The culture an organisation cultivates as an employer is just as important to its success as the brand image of its products or services. A culture that is at odds with the organisation's commercial activities is a very powerful signal to customers, employees and other stakeholders; it is a signal that will impact on the employers' sales, market reputation, share value and their ability to attract and retain the kind of employees that they need. In fact, employer branding is a complex process that involves internal and external customers, marketing and human resource professionals. Helen Rosethorn's book puts the whole topic into context, it explores some of the shortcomings of employer branding initiatives to date and provides a practical guide to the kind of strategy and techniques organisations need to embrace in order to make the most of their employer brand. At the heart of the book is the concept of the strategic employee lifecycle and ways in which an organisation should engage with potential, current and past employees. The Employer Brand focuses on the experiences and perspectives of organisations that have applied employer brand practices. It is a book about marketing - and the relationship of customers and employees; about culture - and the need for fundamental change in the role of the human resources function; about psychology - and the changing aspirations of the next generation of employees; and about hard-nosed business - and the tangible and intangible benefits of a successful employer branding strategy and how to realize them.
Table of Contents
Contents: Preface; Part 1 The Development of the Deal: Origins - two roots to the family tree, Helen Rosethorn; Methodology - a concept in action, Helen Rosethorn; Engagement - the power of people, Annette Frem; Globalisation - considerations for the journey, Annette Frem and Helen Rosethorn. Part 2 The Deal in Practice: Sense and simplicity - uniting the employee and customer proposition, Job Mensink and Jo Pieters; From poor M&S to your M&S - the historical perspective, Keith Cameron; Learning the lessons of history - all over again, Lou Manzi; Solving a crisis out of a drama - the passion behind social responsibility, Sally Jacobson; What's the deal? The impact of legislation and new technology, David Russell. Part 3 Striking the Right Deal: Who owns the employer brand? - asking the question, Helen Rosethorn; From business case to payback - the challenge of meaningful metrics, Paul Crowsley; The future - where next for employer brands, Helen Rosethorn: Index.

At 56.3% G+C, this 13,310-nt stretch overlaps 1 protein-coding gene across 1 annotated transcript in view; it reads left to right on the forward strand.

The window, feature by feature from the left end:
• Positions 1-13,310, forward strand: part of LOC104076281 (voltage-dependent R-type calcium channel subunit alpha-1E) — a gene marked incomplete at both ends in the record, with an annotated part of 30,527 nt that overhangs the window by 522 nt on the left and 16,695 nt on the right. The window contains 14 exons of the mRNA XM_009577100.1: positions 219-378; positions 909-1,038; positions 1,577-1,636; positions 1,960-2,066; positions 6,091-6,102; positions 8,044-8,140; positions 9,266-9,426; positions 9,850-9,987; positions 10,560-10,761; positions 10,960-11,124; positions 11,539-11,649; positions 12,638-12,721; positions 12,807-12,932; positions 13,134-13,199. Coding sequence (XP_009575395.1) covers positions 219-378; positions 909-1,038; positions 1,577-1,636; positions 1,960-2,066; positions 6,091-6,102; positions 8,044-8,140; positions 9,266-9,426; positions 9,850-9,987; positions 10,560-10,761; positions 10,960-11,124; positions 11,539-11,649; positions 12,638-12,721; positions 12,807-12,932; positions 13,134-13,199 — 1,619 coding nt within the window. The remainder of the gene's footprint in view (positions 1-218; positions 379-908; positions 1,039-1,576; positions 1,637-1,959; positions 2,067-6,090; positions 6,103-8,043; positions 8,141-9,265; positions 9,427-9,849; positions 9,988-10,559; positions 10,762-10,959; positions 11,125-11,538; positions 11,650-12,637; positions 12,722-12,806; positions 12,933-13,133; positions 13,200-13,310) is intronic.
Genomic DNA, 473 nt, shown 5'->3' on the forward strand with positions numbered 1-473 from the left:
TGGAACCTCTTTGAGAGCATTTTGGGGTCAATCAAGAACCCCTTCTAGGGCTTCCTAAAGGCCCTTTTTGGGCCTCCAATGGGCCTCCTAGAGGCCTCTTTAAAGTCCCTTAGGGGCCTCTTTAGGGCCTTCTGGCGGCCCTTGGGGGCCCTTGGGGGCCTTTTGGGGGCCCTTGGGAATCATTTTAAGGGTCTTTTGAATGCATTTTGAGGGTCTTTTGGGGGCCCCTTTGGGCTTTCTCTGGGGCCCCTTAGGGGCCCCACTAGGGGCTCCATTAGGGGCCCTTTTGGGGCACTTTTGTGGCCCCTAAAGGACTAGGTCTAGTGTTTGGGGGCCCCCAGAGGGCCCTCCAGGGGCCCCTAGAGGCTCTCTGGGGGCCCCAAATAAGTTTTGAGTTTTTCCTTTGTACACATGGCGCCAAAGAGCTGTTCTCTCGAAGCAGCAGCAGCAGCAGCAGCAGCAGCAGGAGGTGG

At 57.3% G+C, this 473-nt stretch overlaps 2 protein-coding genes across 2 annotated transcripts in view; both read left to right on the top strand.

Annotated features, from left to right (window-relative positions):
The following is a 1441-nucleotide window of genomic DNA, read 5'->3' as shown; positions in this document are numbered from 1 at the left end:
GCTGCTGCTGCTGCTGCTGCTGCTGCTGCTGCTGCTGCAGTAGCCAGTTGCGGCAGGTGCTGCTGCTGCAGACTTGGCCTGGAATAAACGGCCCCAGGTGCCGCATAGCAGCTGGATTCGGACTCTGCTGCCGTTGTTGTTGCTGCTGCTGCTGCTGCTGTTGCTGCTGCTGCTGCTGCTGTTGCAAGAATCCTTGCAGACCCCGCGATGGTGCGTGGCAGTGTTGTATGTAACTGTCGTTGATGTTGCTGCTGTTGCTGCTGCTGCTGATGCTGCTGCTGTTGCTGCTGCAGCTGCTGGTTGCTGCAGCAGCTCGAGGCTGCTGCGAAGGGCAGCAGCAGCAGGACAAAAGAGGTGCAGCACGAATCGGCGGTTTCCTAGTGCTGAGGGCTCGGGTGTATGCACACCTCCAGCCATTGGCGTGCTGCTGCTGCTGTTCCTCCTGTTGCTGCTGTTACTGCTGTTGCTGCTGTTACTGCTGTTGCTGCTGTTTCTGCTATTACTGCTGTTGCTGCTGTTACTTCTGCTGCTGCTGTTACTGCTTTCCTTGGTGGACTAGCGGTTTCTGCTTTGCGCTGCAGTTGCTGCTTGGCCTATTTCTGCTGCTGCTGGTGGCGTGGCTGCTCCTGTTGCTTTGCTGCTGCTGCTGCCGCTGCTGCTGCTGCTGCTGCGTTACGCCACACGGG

'It's a book to sit down and read - and it certainly makes interesting reading...it may be a book to recommend to your business school...' - Hazel Doyle, Careers and Employability Adviser, Manchester Metropolitan University, agcas Pheonix magazine 'This is a fascinating read and well worth working through. It offers a good insider view, helpful examples and a perceptive insight into the value of the employer brand. It is both a good read but also a challenge to one's opinions about the factors that determine an effective brand. Helen Rosethorn - and her team of contributors - is to be congratulated on a fresh look at the subject and an excellent book that could well become an essential read for practitioner, academic and student alike. For me, the significant contribution - different from other offerings on the subject - is the attempt to simplify it all. Helpfully, it distinguishes the brand as a journey rather than a project or initiative. If you accept this theory, the case studies are even more helpful and insightful. And the assertion that the way that employees interact with customers and shareholders is the real distinguishing factor may, to many, be obvious. But it is not the way that many brands have been established or developed. This is a good book. It should be read...and reread in order to pick up the hints missed first time round. A definite reference book too.' - Martin Tiplady, HR Director, Metropolitan Police